The Key West Mystique

Key West Island News


Key West Island News connects Key West residents and friends of the island, fosters our One Human Family culture and advances understanding of shared goals for our island community

Curtain Lady

Want to be a Key West character? Here’s how the pros do it

By Linda Grist Cunningham, editor and proprietor

Linda Grist Cunningham is editor and proprietor of Key West Island News and KeyWestWatch Media LLC. She and her husband, a park ranger at Fort Zach, live in Key West with their Cat 5s.


Miss Andie opens the wooden door at the tiny Fleming Street bar, white lace curtains poking from a bag tossed over her shoulder. Key West sunshine floods the cool, inner dark. There’s a cheer from the bar when she walks in; everyone wants a hug in her warm, generous arms.

She takes her chair at the corner window table, bends over and goes about threading the curtains through the spring rod, which she pulls from her out-sized purse.

She’s singing under her breath, low, clear-toned notes that should be soaring above the crowds as they once did. She calls herself one of those long-haired “hippie chicks” of whom tales are told of the old days. Miss Andie doesn’t sing aloud these days, though I’ve been told there are recordings.

Ten minutes later, she stretches as tall as her tiny frame and bad knees allow, puts the curtain in the window, sits back down with a satisfied smile and reaches for her glass. Saturday afternoon wine tasting doesn’t begin without Miss Andie’s lace curtains.

Curtain Lady Cats

This week’s lace curtains were cats!

That, my friends, is how a Key West character commences.

Woven into the fabric of the island are tales of the larger-than-life characters who shaped the Key West mystique. There were pirates aplenty, of course, including those slave-owning, town forefathers who tamped down their Civil War pro-South leanings in favor of making money from the U.S. military.

There were the rowdy, hard-drinking, loud-talking, misogynistic authors, artists, musicians and assorted ne’er-do-wells. A fire chief doing heaven knows what all and nowhere to be found. Out-sized personalities throwing back booze and sharing a spliff.

They were the kinds of guys who today would more likely be on the losing end of a harassment lawsuit than celebrated with an annual look-a-like contest. Ernest Hemingway, always at the top of Key West’s “beloved” character lists, lived in Key West for eight years. He was a jerk; his publicists tended to clean up the more public messes.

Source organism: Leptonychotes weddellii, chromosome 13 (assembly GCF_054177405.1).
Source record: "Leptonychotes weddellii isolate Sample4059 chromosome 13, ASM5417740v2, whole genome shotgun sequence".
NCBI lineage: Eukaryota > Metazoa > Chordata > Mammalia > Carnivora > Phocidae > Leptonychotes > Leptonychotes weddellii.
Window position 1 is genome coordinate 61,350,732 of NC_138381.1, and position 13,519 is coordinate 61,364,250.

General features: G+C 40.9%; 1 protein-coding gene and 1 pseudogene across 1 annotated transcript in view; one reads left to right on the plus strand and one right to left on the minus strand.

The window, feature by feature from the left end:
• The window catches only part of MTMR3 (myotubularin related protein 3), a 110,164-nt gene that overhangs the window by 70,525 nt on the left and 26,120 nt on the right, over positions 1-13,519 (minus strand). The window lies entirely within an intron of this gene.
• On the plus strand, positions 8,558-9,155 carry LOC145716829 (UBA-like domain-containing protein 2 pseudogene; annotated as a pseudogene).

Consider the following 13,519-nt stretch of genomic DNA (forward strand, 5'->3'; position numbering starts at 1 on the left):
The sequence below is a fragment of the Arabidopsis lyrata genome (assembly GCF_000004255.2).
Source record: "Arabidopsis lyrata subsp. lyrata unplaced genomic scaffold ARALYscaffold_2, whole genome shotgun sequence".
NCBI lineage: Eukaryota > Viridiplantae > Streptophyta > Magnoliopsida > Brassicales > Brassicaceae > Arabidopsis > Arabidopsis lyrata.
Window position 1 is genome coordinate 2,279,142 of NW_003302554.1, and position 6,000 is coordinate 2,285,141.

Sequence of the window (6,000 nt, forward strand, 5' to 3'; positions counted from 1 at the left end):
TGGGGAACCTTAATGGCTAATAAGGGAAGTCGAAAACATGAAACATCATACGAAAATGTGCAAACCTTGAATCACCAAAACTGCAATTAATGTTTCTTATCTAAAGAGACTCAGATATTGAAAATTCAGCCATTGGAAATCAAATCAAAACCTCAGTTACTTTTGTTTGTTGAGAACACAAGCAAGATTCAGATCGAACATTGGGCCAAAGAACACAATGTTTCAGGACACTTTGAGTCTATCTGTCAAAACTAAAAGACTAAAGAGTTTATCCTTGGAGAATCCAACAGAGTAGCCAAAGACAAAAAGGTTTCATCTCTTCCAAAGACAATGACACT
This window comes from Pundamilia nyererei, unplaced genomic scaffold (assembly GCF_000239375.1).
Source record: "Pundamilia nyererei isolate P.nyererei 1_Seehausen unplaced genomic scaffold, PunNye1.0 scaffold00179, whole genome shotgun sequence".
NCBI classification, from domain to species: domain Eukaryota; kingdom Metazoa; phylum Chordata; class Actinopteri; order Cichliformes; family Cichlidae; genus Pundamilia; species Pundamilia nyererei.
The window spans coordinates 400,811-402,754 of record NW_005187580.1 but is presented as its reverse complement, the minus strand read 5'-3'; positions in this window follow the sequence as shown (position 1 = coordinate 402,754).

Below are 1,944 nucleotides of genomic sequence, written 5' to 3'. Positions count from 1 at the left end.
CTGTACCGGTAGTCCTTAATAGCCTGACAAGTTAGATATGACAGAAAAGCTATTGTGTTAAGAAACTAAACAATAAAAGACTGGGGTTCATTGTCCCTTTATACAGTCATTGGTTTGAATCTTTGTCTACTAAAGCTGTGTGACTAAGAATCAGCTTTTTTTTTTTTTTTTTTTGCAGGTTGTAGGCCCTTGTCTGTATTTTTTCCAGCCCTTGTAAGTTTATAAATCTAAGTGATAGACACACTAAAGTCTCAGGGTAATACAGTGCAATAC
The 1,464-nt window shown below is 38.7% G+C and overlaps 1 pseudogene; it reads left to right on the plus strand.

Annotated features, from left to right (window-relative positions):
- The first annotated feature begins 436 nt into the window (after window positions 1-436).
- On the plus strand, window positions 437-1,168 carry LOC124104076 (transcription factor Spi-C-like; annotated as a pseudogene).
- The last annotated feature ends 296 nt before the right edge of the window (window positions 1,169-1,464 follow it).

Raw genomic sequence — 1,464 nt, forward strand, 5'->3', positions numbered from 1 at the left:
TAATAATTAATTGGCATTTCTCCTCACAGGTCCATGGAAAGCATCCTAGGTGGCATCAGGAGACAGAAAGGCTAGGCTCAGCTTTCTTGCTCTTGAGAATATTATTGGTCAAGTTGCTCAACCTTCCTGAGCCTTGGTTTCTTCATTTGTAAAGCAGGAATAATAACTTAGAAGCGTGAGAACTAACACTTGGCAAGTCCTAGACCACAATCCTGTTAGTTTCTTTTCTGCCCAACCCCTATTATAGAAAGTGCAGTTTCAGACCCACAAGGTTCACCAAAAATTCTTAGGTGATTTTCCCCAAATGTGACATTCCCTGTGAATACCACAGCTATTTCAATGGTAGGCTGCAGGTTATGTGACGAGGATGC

(I’m writing this sitting in the Atlanta airport awaiting a flight home. The conversation next to me proves the point. Four tourists sharing their “best of” list when visiting Key West. “You just have to go to Sloppy Joe’s and sit at the bar like Hemingway did.” Sigh. Booze, babes, bad behavior, a decent publicist, a bunch of newspaper stories and Hemingway becomes a full-on Key West character.)

Anyway, back to the point.

These days, or so goes the lament, there are no Key West characters. All this over-renovated, marble-topped gentrification has sandpapered us into, well, if not The Villages, how about Vineyard Lite? We shake our heads with a sigh. Key West just isn’t Key West anymore.

Oh, for Pete’s sake. Get a grip.

See what I did up there with Miss Andie? One hundred seventy three words cherry picked from her life and a perfectly normal woman transforms into a lady of mystery. She’s got the beginnings of a classic island legend.

Add in a location like Key West and, I’m telling you, island characters just can’t help themselves. They get bigger than palmetto bugs in your shower drain.

No one becomes a certifiable Key West character without some effort. You gotta wear the sequins, so to speak; show up where fotogs lurk; cultivate your oddities and toss away pretty much all shreds of embarrassment. Then you’ve got to know someone with words. Lacking that you’ll need a handful of social media accounts and a penchant for sharing selfies. And, let’s be honest, one likely is a better character with more out-sized legends once one is, well, dead. It’s hard to be a real character when folks see you picking through the potatoes at the grocery store. Even the best of living legends has to take out the trash and sort the laundry.

Words make legends. Admittedly, one needs good material, an eye for detail and an imagination for possibilities, but it’s the words that up the ante from neat lady to Key West character.

With 173 words each, I can turn Flat Jean, Chef Martha, Darling Daniel, the lovely Miss Sheila, Curmudgeon Artist and the woman-with-a-building-named-after-her into budding Key West characters. Just like Miss Andie, her sidekick, Tony; Ranger Ed and the Cat 5s.

There’s no shortage of Key West characters. We just have to pay attention. And tell their stories.


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